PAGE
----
Run-DMC perform during day 2 of Budweiser Made in America festival on September 2, 2012 in Philadelphia, PA
Shannon Stewart for Fuse

By early evening of the second and final day of Made in America, Jay-Z’s massive festival on the Benjamin Franklin Parkway in Philadelphia had already delivered its share of big names and dynamic sets: Skrillex, Rick Ross, Passion Pit, Jill Scott, the return of D’Angelo, and of course Jigga’s own sensational headlining performance on Saturday night.

But at 5:45 p.m. sharp on Sunday, things took a turn toward the poignant—with plenty of old-school thrills attached—when pioneering hip-hop legends Run-D.M.C. tore onto the main stage beneath a huge “Jam Master Jay Forever” video banner. They immediately had thousands of arms in the air, wavin’ like they just don’t care, with the one-two punch of “Rock Box” and “Sucker M.C.’s,” both from the group’s groundbreaking, self-titled 1984 debut LP.

Photos: See more shots from the dynamic Run-D.M.C reunion

“Damn, this feels good,” gushed Joseph “Rev. Run” Simmons, decked out in a black Adidas track suit, as he looked out at the cheering crowd and then smiled over at Darryl “D.M.C.” McDaniels, who was sporting a black Alice in Chains T-shirt. The 45-minute, 12-song set marked Run-D.M.C.’s first show in over a decade—a reunion few thought would ever happen following the 2002 shooting death of Jason “Jam Master Jay” Mizell at his Queens, New York recording studio.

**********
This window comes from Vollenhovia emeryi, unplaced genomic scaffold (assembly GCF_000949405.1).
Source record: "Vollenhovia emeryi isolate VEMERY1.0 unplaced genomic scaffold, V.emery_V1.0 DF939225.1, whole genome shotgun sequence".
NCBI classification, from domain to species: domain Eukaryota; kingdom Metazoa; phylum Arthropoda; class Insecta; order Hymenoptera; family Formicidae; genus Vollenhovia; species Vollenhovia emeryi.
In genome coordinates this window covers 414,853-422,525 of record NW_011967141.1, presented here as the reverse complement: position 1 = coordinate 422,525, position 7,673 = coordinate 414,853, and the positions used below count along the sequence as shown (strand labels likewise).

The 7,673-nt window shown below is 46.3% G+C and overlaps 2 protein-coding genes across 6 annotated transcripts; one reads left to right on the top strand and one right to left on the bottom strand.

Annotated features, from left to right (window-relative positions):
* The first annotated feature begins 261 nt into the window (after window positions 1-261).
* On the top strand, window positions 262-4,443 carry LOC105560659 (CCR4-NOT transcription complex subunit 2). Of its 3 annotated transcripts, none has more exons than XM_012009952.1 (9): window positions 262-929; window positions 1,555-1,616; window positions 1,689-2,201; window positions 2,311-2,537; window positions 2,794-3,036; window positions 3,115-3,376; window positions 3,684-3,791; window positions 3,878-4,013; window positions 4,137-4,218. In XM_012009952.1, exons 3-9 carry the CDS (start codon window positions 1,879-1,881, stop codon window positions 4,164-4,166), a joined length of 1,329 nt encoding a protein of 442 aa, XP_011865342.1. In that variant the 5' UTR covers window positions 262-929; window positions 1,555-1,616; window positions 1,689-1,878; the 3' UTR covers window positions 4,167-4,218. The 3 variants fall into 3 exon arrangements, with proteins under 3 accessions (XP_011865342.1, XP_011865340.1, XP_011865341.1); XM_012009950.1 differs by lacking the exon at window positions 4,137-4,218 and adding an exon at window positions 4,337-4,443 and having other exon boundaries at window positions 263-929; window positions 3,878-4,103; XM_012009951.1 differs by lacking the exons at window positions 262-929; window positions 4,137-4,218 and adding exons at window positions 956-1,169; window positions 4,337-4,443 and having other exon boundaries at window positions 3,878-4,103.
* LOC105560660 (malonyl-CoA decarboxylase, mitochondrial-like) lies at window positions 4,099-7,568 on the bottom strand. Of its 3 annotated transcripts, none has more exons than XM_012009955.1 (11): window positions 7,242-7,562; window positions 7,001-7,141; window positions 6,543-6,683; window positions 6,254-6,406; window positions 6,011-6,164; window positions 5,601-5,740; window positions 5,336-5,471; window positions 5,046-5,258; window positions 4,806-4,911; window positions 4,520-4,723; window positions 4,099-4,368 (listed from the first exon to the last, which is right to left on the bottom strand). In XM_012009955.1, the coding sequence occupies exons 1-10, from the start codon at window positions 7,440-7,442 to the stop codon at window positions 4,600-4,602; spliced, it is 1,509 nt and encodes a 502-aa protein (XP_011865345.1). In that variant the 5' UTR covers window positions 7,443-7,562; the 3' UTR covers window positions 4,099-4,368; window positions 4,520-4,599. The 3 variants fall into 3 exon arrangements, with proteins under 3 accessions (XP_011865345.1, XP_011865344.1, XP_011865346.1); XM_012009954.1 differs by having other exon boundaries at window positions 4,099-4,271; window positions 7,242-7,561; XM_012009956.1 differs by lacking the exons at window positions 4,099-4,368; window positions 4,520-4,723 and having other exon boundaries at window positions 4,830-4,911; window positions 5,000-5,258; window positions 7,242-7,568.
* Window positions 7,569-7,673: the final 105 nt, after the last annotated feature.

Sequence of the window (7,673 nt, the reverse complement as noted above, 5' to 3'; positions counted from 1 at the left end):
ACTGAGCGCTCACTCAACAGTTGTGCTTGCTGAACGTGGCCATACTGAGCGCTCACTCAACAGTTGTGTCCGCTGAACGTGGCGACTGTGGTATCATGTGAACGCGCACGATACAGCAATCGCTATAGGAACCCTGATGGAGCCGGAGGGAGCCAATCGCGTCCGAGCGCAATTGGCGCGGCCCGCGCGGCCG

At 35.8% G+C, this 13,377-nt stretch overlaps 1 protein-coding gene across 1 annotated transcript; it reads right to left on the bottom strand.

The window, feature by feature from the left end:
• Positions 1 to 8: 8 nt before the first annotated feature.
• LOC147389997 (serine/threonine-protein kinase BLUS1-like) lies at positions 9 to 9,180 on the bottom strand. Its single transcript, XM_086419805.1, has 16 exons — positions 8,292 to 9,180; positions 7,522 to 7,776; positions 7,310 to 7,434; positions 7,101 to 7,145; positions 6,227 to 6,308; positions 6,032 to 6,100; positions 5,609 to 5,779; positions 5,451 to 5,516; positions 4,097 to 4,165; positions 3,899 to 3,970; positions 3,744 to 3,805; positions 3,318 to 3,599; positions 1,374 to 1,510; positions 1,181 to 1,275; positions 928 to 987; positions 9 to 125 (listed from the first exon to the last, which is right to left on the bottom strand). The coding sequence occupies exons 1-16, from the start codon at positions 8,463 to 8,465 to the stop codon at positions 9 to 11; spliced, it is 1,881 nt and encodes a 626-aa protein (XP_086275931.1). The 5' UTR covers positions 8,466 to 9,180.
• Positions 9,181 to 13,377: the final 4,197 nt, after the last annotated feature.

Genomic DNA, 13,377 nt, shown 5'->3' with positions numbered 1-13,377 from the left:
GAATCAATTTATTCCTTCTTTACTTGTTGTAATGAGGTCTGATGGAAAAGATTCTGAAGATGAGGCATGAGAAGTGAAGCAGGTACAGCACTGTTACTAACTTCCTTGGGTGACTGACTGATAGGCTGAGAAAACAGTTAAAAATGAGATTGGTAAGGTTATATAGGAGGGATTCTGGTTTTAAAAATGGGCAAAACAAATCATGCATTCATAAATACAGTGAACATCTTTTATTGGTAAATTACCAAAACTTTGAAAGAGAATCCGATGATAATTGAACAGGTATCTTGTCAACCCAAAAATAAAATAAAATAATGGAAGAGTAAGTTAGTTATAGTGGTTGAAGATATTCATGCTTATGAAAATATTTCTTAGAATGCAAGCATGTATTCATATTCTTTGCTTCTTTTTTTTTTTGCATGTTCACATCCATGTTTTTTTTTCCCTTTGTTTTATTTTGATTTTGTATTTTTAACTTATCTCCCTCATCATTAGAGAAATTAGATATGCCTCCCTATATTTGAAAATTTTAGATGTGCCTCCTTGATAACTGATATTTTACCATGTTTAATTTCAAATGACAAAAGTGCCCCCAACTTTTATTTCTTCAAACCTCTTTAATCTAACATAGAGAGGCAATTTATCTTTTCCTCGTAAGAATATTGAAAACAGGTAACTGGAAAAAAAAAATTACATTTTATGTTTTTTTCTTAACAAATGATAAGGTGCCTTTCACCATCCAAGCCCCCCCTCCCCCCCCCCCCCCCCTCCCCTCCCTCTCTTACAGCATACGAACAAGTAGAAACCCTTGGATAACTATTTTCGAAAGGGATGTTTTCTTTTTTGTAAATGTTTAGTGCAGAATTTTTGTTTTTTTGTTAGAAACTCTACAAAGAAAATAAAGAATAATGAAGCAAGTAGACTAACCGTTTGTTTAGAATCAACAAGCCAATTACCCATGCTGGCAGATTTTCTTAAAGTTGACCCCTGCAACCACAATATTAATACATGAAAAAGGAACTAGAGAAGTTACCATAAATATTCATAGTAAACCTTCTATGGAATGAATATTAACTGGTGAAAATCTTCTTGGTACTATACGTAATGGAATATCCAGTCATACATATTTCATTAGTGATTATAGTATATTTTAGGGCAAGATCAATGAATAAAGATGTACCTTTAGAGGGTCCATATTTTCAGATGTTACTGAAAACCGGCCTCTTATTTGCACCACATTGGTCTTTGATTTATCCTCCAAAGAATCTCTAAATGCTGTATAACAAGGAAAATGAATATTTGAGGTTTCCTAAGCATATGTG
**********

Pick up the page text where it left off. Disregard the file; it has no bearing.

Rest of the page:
Jay’s spirit loomed large over the proceedings, whether it was his iconic beats fueling rousing versions of “It’s Like That” and “It’s Tricky,” or the posse at the side and rear of the stage decked out in black Stetson hats and thick gold rope chains in tribute. Backed by two DJs (who weren’t introduced to the crowd), Rev. Run and McDaniels—whose chemistry and mic skills were still well intact despite the long layoff—honored their late partner-in-rhyme by doing justice to a litany of hits: “King of Rock,” “Mary, Mary,” “Run’s House,” and an especially fiery “Down With the King” included.

Midway through the set there was a commotion as Jay-Z and Beyonce, walking hand-in-hand—flanked by beefy security guards and chased by hundreds of rabid fans with cell phones in the air trying to Instagram the scene—made their way through the crowd and got up front to take in the historic moment.

“You know what to do when I do it,” said Run, crouched low and close to McDaniels at the lip of the stage. “Do it!” McDaniels returned, before the pair launched into the tongue-twisting rapid-fire intro to “Peter Piper.”

Then came the emotional juncture everyone had anticipated. “Some years back, my DJ got assassinated, and at that point we said, let’s break the group up,” said Run, as McDaniels bowed his head. “Without Jay, you know, let’s just call it a day ’cause Jam Master Jay was everything to us. So we put a silence on the group.”

But the duo had one last way to honor their fallen comrade during their triumphant return, welcoming his two sons—Jason “Jam Master J’son” Mizell, Jr. and T.J. “Dasmatic” Mizell—to the stage, each taking solo turns on the decks to show off their own impressive turntable skills.

“I know you’re lookin’ from heaven, Jay,” said Run. “I brought your kids out here, man.”

Jay’s progeny stuck around to help close out the set with “My Adidas” and “Walk This Way.” Taking in the roaring crowd one final time, the clearly moved Rev. Run pointed at Jay-Z, repeatedly mouthing “Thank you, thank you.” As Run and McDaniels made their way off the stage, Beyonce rushed over and hugged the pair—an exclamation point on a huge Run-D.M.C. embrace in Philly that won’t soon be forgotten.